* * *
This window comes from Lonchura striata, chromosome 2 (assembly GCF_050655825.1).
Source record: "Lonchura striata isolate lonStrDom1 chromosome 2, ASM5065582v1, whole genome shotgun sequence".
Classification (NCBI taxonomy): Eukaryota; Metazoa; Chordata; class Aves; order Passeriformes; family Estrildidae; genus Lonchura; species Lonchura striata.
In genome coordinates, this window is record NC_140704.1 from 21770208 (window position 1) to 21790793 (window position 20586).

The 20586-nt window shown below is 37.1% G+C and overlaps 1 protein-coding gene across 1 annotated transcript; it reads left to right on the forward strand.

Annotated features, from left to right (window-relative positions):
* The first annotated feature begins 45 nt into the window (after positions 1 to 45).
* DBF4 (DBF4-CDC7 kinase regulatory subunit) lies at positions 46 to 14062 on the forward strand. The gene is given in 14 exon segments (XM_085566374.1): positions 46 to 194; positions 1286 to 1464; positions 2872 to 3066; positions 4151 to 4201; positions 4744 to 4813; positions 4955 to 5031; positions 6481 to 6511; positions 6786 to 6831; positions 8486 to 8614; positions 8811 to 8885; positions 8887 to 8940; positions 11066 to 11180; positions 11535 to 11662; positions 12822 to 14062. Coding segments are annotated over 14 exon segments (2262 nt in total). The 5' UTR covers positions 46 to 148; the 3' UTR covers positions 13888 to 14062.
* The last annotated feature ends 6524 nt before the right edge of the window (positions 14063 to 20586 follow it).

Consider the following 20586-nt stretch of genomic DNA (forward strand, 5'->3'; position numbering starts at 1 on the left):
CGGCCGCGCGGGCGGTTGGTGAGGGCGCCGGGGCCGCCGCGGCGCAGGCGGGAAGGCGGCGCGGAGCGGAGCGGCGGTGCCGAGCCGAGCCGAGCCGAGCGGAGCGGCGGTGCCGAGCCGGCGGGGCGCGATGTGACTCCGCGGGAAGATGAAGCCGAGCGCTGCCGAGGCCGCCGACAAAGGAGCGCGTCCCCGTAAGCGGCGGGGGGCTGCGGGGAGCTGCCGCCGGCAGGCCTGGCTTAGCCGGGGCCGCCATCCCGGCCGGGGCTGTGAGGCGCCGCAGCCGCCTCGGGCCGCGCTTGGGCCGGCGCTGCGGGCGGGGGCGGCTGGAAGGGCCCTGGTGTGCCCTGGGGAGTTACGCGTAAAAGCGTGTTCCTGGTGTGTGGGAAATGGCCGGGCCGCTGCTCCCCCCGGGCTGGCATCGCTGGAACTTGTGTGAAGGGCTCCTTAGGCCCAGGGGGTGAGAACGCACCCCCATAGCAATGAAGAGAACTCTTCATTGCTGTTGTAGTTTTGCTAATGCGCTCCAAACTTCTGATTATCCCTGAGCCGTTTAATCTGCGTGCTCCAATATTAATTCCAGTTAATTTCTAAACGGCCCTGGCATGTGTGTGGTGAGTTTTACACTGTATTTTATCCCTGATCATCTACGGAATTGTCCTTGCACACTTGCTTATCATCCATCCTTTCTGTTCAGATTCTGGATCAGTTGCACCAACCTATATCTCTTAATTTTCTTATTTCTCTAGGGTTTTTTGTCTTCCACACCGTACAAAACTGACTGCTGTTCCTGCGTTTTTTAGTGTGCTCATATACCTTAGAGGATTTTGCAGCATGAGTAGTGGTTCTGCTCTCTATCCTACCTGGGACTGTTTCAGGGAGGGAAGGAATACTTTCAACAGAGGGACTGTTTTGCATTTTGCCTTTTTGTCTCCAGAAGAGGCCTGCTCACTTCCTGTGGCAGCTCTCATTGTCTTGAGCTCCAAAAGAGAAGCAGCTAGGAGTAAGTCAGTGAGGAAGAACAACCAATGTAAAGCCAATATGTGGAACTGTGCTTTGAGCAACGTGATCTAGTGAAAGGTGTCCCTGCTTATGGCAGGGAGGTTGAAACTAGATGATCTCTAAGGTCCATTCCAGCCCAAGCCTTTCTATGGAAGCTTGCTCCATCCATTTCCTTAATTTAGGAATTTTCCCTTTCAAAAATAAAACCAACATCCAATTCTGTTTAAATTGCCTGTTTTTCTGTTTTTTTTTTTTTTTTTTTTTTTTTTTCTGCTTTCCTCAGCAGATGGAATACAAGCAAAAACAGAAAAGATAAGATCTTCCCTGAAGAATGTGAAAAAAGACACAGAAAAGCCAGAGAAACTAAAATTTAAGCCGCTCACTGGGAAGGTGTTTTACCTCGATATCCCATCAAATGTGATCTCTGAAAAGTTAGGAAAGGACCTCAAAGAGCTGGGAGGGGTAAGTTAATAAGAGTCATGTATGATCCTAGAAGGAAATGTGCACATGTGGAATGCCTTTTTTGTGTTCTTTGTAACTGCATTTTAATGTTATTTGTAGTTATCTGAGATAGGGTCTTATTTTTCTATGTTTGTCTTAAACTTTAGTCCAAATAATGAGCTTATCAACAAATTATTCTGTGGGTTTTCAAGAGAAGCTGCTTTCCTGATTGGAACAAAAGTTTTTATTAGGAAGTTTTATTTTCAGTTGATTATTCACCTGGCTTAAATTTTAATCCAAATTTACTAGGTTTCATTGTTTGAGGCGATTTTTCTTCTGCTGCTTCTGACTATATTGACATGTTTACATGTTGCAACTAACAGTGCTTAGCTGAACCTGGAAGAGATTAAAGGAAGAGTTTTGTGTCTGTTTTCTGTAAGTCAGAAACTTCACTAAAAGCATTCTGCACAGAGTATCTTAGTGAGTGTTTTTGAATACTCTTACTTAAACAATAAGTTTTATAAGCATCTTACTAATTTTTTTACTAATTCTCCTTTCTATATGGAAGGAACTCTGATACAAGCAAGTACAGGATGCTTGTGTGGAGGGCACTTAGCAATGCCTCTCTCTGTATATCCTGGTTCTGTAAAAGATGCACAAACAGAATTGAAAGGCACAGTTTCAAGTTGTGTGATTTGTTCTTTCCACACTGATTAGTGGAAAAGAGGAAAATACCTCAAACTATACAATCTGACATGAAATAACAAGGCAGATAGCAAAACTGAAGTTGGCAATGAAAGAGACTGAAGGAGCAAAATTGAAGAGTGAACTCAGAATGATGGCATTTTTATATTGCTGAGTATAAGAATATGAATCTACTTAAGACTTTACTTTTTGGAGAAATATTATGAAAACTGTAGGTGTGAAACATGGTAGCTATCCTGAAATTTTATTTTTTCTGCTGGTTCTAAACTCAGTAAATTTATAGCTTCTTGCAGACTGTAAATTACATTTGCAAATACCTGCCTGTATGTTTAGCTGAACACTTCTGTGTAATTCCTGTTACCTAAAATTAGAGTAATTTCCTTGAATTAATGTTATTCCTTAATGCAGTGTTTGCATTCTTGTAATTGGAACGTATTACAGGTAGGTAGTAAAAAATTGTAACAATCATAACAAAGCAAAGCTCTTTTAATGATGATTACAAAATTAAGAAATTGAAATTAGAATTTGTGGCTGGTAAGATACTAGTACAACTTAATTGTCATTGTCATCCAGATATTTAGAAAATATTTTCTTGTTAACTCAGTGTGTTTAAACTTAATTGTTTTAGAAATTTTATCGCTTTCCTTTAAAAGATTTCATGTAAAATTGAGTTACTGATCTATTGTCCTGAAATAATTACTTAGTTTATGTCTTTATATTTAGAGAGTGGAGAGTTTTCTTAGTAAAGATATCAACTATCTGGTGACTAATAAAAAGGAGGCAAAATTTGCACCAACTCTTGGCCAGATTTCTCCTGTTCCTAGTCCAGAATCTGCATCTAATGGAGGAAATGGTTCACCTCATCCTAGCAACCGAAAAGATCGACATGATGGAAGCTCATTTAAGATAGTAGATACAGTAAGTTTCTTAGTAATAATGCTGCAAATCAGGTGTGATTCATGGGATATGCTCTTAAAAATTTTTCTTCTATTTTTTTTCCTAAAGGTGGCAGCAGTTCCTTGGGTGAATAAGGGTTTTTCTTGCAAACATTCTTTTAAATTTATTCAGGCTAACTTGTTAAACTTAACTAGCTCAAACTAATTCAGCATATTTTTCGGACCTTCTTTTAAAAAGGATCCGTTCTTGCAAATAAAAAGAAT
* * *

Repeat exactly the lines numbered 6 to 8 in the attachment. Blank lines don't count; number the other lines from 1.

Annotated features, from left to right (window-relative positions):
* The first annotated feature begins 45 nt into the window (after positions 1 to 45).
* DBF4 (DBF4-CDC7 kinase regulatory subunit) lies at positions 46 to 14062 on the forward strand. The gene is given in 14 exon segments (XM_085566374.1): positions 46 to 194; positions 1286 to 1464; positions 2872 to 3066; positions 4151 to 4201; positions 4744 to 4813; positions 4955 to 5031; positions 6481 to 6511; positions 6786 to 6831; positions 8486 to 8614; positions 8811 to 8885; positions 8887 to 8940; positions 11066 to 11180; positions 11535 to 11662; positions 12822 to 14062. Coding segments are annotated over 14 exon segments (2262 nt in total). The 5' UTR covers positions 46 to 148; the 3' UTR covers positions 13888 to 14062.